Having a Kick Around in the Caribbean

Despite massive investment, football is yet to truly take off in the region.

Having a Kick Around in the Caribbean

Despite massive investment, football is yet to truly take off in the region.

Ernesto Che Trinidad plays for Cibao in Dominican Republic. (Photo: IWPR)
Ernesto Che Trinidad plays for Cibao in Dominican Republic. (Photo: IWPR)
youtube video thumbnail for video 3ZK6lg3w83A
Having a Kick Around in the Caribbean

The Hasely Crawford Stadium in Port of Spain is the largest in Trinidad and Tobago, with capacity for up to 27,000 people.

But only a few hundred have turned up to watch the match between Trinidadian club Central FC and Cibao, a team from the Dominican Republic.

Trinidad and Tobago hosted last month’s 2017 Caribbean Football Championship, organised by the 41-member Confederation of North, Central America and Caribbean Association Football (Concacaf).

However, football is not exactly popular in this part of the world. Trinidad and Tobago’s national sport is cricket, and the Dominican Republic’s football league was created just three years ago.

“Dominican Republic is a baseball nation,” explained Cibao player Ernesto Che Trinidad.

FIFA has spent millions of dollars promoting football in this region of the world, with variable success. Only a very few Caribbean football players have made it as international stars. They include Raheem Sterling, born in Jamaica, and Dwight Yorke, a Trinidadian citizen who became a top player in the Premier League. 

In 2013, FIFA’s GOAL project designated around six million dollars to Haiti, while it invested another five million in the Dominican Republic and two million in Cuba and Panama. FIFA also paid five million dollars to build a Centre of Excellence in Port of Spain, although this venue now hosts wedding receptions as much as sport events.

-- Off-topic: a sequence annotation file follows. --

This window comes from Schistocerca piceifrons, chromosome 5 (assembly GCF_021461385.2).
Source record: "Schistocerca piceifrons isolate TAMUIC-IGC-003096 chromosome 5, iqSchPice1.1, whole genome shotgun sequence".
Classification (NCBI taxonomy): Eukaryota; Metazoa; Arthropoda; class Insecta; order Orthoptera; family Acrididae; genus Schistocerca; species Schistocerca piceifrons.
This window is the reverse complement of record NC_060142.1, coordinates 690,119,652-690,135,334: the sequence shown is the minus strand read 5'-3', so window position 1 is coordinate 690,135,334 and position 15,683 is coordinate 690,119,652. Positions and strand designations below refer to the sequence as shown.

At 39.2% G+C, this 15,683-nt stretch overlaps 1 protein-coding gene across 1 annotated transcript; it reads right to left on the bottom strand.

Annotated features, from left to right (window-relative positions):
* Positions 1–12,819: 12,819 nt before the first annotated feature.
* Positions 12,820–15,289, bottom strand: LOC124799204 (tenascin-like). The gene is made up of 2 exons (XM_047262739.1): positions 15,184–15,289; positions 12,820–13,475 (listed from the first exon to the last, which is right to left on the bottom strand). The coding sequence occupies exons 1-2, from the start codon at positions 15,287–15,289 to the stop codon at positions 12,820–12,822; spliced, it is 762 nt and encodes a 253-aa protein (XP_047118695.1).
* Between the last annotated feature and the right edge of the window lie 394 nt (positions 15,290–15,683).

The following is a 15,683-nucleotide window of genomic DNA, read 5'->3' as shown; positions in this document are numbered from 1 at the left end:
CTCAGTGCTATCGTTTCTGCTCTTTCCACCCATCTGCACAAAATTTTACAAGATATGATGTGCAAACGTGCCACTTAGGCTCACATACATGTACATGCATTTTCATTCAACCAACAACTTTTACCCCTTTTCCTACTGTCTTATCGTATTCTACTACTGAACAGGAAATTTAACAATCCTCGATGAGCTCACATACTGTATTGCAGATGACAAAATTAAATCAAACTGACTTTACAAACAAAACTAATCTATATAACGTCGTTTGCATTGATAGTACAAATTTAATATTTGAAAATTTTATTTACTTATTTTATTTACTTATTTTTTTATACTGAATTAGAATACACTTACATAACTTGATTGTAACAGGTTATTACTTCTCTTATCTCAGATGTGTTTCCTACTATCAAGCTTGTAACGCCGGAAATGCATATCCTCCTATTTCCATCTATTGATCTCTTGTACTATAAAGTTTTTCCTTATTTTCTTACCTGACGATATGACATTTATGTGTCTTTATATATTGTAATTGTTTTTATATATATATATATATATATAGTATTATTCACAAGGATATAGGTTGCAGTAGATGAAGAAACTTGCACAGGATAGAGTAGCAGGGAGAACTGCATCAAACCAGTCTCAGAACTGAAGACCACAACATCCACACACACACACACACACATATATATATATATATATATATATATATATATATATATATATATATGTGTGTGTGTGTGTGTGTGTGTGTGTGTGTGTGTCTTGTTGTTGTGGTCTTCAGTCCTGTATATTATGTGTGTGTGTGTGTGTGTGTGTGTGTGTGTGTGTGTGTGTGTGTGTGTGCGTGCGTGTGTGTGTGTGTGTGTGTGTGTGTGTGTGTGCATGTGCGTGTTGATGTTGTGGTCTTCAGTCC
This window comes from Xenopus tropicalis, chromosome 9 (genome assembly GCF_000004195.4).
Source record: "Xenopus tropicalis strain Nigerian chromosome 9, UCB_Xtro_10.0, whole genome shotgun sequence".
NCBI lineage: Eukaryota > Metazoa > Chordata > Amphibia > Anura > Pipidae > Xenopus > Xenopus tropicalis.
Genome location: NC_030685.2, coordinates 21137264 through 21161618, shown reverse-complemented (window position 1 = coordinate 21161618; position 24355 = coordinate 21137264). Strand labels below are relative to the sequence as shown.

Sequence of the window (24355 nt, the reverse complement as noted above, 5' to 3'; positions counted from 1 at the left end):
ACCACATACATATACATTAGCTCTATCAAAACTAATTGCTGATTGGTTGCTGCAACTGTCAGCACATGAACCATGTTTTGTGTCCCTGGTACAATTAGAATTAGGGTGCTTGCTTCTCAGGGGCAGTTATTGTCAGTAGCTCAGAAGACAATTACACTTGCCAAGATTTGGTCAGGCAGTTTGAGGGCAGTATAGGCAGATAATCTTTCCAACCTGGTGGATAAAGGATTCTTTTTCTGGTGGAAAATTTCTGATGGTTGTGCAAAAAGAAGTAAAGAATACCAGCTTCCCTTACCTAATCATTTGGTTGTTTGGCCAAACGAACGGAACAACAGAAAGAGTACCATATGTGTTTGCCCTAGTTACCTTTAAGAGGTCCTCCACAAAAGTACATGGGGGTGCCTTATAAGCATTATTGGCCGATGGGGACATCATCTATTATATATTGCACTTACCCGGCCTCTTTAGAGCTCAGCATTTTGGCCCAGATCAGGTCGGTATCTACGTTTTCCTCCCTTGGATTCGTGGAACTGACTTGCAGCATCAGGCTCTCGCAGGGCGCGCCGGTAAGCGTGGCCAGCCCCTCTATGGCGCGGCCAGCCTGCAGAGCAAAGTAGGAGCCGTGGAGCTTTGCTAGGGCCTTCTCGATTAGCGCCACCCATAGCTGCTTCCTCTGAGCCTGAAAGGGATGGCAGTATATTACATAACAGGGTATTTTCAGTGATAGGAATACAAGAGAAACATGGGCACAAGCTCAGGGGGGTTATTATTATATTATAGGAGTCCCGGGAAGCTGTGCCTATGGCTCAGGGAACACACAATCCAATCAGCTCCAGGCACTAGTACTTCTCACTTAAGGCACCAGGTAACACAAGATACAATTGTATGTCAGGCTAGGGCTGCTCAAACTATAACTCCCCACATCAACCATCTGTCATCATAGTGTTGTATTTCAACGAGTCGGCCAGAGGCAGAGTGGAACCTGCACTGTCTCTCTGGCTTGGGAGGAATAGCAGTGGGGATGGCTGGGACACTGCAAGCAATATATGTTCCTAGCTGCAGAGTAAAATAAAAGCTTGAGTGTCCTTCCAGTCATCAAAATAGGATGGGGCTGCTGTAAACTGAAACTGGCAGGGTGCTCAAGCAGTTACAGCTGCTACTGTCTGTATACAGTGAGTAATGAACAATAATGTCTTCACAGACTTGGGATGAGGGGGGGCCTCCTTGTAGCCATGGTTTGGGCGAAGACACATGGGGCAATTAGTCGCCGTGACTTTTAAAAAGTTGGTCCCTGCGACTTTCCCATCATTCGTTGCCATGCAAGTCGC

Footballers say they have to struggle with low wages and a lack of interest from the public.

In countries, such as Haiti, where football is loved, players say that they are hampered by poor resources.

The damage caused by the 2010 earthquake, which resulted in more than 220,000 deaths and left most of the country’s infrastructure in ruins, has yet to be repaired.

Paul Edmond Aristide, the coach of Haitian club Racing Gonaïves, explained that the stadium in which his team plays only has a capacity of 1,500.

A Haitian professional football player can expect to make around 2,500 US dollars per year. A player in Mexico’s National League, in contrast, makes an average of 400,000 dollars per year.

Many of Aristide’s players have to get a second job to make ends meet.

“Some of them get jobs at the stadiums. They play and they later clean up,” he said.

Aristide smiles when he remembers one of Haiti’s finest footballing moments, when the national team beat Mexico to qualify for the 1982 World Cup.

“Football is the most popular sport in Haiti, it’s our national sport,” he said, adding that having been eliminated from the Concacaf tournament, “we have to focus on winning in Haiti now”.

Cibao player Trinidad dreams of following in the footsteps of his role model Mariano Díaz Mejía, another Dominican footballer, who now plays for Spain’s Real Madrid.

Having won the match against Trinidadian club Central FC, Cibao will go on to compete against nine regional teams to represent Concacaf in the December 2017 World Club Cup in Abu Dhabi. 

Real Madrid will represent Europe in this tournament, so there is a small chance that Trinidad may compete against his hero.

“Football has been my dream since I was a kid, I want to play for a big club, to make money and help my family,” Trinidad said. For now, he is still pursuing his studies to be an accountant.    

Frontline Updates
Support local journalists